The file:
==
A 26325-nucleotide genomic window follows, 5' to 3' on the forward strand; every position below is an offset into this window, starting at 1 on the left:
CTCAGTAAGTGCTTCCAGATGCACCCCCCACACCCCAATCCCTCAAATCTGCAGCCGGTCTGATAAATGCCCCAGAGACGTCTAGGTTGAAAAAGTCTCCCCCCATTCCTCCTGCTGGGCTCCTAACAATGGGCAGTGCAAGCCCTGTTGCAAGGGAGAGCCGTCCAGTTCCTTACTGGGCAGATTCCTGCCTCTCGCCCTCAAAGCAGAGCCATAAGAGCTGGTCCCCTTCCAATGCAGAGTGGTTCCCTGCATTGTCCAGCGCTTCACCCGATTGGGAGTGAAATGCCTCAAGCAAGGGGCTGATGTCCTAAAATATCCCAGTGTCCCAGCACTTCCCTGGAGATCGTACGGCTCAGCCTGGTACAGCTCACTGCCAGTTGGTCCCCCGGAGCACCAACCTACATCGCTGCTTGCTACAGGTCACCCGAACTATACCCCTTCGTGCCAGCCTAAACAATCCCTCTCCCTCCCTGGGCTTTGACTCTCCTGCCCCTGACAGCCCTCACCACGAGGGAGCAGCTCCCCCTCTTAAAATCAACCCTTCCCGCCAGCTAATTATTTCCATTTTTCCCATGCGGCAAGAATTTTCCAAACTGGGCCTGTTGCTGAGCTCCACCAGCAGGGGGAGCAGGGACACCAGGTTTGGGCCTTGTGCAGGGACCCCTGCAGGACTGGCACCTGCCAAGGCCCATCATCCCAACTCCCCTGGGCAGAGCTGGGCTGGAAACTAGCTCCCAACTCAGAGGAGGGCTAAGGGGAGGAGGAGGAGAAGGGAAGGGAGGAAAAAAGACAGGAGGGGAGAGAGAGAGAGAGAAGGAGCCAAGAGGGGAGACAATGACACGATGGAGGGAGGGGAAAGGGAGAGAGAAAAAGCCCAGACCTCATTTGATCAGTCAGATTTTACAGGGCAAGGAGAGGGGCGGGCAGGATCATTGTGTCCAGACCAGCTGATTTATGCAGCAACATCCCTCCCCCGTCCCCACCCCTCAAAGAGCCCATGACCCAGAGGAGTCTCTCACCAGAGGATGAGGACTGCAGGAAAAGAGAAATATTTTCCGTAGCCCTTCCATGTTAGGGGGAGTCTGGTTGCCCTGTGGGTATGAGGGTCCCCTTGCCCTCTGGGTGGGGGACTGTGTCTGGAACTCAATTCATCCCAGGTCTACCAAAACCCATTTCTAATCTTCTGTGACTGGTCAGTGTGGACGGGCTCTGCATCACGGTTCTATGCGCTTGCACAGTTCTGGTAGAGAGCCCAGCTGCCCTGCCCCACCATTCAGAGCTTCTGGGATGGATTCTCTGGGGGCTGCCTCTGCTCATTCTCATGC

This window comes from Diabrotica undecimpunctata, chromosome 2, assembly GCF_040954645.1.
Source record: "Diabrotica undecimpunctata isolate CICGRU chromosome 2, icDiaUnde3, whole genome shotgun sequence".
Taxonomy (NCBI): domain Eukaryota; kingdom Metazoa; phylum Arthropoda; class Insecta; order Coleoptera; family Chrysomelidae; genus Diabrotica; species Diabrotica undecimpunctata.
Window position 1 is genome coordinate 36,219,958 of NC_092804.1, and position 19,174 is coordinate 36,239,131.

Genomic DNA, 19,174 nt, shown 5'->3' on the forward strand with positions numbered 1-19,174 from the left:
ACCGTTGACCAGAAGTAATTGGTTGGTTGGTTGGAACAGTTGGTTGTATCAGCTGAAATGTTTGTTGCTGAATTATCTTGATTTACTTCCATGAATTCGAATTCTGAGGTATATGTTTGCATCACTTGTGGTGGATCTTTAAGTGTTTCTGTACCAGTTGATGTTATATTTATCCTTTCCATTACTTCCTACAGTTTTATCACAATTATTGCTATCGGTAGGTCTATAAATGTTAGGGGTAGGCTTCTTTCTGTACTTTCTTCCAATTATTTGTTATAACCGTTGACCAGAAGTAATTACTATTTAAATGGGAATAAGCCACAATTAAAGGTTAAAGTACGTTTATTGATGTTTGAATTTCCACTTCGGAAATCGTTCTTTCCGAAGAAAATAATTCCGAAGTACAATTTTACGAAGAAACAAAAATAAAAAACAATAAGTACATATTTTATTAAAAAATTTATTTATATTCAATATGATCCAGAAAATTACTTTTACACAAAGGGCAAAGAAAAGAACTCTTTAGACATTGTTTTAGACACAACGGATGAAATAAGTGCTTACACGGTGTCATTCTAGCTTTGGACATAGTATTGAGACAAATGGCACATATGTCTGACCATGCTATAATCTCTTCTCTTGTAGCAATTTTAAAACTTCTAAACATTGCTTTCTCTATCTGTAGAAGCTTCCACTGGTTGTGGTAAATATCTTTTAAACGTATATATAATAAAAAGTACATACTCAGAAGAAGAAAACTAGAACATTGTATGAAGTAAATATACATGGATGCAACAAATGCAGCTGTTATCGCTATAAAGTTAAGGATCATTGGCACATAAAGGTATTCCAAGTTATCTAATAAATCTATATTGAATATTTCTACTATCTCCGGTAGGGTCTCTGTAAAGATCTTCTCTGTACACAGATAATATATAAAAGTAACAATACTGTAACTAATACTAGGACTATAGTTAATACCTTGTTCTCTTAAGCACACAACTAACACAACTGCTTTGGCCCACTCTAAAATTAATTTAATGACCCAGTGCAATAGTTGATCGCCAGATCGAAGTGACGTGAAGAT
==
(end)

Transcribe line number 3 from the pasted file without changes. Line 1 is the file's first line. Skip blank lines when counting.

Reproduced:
This window comes from Diabrotica undecimpunctata, chromosome 2, assembly GCF_040954645.1.